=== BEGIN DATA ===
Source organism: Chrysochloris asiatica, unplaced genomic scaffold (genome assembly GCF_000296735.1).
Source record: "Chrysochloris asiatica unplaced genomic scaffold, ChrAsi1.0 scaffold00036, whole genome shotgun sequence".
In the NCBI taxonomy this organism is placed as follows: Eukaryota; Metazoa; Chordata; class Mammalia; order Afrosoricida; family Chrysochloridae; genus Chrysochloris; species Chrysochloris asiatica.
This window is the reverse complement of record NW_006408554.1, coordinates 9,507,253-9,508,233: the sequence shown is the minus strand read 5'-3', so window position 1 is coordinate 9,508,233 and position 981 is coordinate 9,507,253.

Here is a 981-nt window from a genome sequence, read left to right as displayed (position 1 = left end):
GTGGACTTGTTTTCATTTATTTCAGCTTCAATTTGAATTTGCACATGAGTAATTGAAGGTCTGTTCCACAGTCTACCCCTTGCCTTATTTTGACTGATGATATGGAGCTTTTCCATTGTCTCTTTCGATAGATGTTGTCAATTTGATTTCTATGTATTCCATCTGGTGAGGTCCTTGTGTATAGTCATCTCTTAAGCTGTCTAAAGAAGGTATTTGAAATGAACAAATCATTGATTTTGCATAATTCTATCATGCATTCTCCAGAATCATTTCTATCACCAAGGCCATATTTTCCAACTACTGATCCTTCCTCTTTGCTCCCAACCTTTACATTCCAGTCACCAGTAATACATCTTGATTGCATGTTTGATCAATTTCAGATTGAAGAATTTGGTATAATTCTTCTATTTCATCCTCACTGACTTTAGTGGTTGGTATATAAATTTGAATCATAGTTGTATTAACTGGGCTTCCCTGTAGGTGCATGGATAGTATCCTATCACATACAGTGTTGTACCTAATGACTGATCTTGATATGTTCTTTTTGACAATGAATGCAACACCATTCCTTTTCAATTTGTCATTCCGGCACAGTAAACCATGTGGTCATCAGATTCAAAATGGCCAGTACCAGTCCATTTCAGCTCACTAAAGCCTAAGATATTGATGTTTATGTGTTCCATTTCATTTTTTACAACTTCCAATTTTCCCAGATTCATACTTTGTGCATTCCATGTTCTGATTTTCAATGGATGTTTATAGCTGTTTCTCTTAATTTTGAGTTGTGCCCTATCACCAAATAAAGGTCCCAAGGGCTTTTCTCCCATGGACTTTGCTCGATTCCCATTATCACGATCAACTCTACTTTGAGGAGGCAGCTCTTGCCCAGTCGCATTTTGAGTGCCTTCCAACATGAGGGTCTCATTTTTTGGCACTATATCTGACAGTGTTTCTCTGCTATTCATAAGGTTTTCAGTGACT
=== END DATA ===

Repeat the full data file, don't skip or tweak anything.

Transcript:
Source organism: Chrysochloris asiatica, unplaced genomic scaffold (genome assembly GCF_000296735.1).
Source record: "Chrysochloris asiatica unplaced genomic scaffold, ChrAsi1.0 scaffold00036, whole genome shotgun sequence".
In the NCBI taxonomy this organism is placed as follows: Eukaryota; Metazoa; Chordata; class Mammalia; order Afrosoricida; family Chrysochloridae; genus Chrysochloris; species Chrysochloris asiatica.
This window is the reverse complement of record NW_006408554.1, coordinates 9,507,253-9,508,233: the sequence shown is the minus strand read 5'-3', so window position 1 is coordinate 9,508,233 and position 981 is coordinate 9,507,253.

Here is a 981-nt window from a genome sequence, read left to right as displayed (position 1 = left end):
GTGGACTTGTTTTCATTTATTTCAGCTTCAATTTGAATTTGCACATGAGTAATTGAAGGTCTGTTCCACAGTCTACCCCTTGCCTTATTTTGACTGATGATATGGAGCTTTTCCATTGTCTCTTTCGATAGATGTTGTCAATTTGATTTCTATGTATTCCATCTGGTGAGGTCCTTGTGTATAGTCATCTCTTAAGCTGTCTAAAGAAGGTATTTGAAATGAACAAATCATTGATTTTGCATAATTCTATCATGCATTCTCCAGAATCATTTCTATCACCAAGGCCATATTTTCCAACTACTGATCCTTCCTCTTTGCTCCCAACCTTTACATTCCAGTCACCAGTAATACATCTTGATTGCATGTTTGATCAATTTCAGATTGAAGAATTTGGTATAATTCTTCTATTTCATCCTCACTGACTTTAGTGGTTGGTATATAAATTTGAATCATAGTTGTATTAACTGGGCTTCCCTGTAGGTGCATGGATAGTATCCTATCACATACAGTGTTGTACCTAATGACTGATCTTGATATGTTCTTTTTGACAATGAATGCAACACCATTCCTTTTCAATTTGTCATTCCGGCACAGTAAACCATGTGGTCATCAGATTCAAAATGGCCAGTACCAGTCCATTTCAGCTCACTAAAGCCTAAGATATTGATGTTTATGTGTTCCATTTCATTTTTTACAACTTCCAATTTTCCCAGATTCATACTTTGTGCATTCCATGTTCTGATTTTCAATGGATGTTTATAGCTGTTTCTCTTAATTTTGAGTTGTGCCCTATCACCAAATAAAGGTCCCAAGGGCTTTTCTCCCATGGACTTTGCTCGATTCCCATTATCACGATCAACTCTACTTTGAGGAGGCAGCTCTTGCCCAGTCGCATTTTGAGTGCCTTCCAACATGAGGGTCTCATTTTTTGGCACTATATCTGACAGTGTTTCTCTGCTATTCATAAGGTTTTCAGTGACT